Abune Antonios, the Eritrean Orthodox Patriarch, was appointed by the government to his position, but began speaking out against their authoritarian practices. As a result, he has been under house arrest since 2006. On July 16th 2017, he was allowed to attend his first church service in over a decade. The next day, he was re-detained.

Those who have different religious backgrounds from the four recognized groups have no legal basis to practice their faith. They are not able to build churches; they cannot gather for Bible study; and their pastors face threats of fines and imprisonment. Reliable news reports of the internal affairs of Eritrea are sparse, because there are no private newspapers, opposing political parties, or internal non-governmental organizations. Nevertheless, some smaller Christian new outlets are reporting that Eritrean forces are going door-to-door and asking citizens which religion they are, and arresting those who name something other than the four permitted religions. More than 200 people have been arrested in the past several months.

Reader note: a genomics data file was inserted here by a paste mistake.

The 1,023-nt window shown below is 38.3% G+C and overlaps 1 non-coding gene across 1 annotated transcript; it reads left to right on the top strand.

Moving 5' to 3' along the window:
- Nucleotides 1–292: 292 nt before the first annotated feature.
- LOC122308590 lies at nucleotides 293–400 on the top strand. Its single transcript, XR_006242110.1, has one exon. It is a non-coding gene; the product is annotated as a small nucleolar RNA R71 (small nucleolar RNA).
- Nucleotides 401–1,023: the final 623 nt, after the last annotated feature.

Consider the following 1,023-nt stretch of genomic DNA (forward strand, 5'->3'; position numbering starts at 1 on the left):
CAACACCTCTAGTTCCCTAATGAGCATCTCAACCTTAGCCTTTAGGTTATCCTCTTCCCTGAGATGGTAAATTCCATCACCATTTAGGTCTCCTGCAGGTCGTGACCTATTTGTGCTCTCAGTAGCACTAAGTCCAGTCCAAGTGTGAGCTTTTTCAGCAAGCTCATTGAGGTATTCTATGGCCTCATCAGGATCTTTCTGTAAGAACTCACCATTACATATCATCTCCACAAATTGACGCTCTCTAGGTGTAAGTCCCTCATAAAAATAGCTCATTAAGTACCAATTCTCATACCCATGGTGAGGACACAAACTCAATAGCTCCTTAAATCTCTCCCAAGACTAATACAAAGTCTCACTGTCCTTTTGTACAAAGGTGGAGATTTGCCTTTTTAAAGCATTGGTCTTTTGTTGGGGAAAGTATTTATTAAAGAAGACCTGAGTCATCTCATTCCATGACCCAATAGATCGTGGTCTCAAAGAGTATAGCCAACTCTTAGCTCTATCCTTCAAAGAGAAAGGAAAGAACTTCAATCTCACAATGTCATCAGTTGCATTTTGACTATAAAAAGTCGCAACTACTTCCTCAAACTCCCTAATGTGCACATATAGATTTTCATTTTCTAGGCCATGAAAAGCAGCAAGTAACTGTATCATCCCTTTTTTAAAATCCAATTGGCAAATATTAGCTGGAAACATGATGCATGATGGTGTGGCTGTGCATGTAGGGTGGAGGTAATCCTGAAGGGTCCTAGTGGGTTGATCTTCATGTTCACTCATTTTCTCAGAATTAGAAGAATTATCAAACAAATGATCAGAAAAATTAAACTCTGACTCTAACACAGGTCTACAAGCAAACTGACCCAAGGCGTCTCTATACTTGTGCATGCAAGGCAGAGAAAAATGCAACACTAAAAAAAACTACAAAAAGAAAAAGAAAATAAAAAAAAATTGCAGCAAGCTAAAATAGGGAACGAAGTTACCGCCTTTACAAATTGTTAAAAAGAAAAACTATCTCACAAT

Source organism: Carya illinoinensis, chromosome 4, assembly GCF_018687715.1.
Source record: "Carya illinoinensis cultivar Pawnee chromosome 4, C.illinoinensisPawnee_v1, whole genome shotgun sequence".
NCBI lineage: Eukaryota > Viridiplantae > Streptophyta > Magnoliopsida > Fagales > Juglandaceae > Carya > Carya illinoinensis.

Human rights abuses

The United Nations reports that since its inception, the Eritrean government has committed crimes of enslavement, imprisonment, torture, persecution, rape, and murder against its citizenry in order to instill fear and establish a sense of impenetrable authority.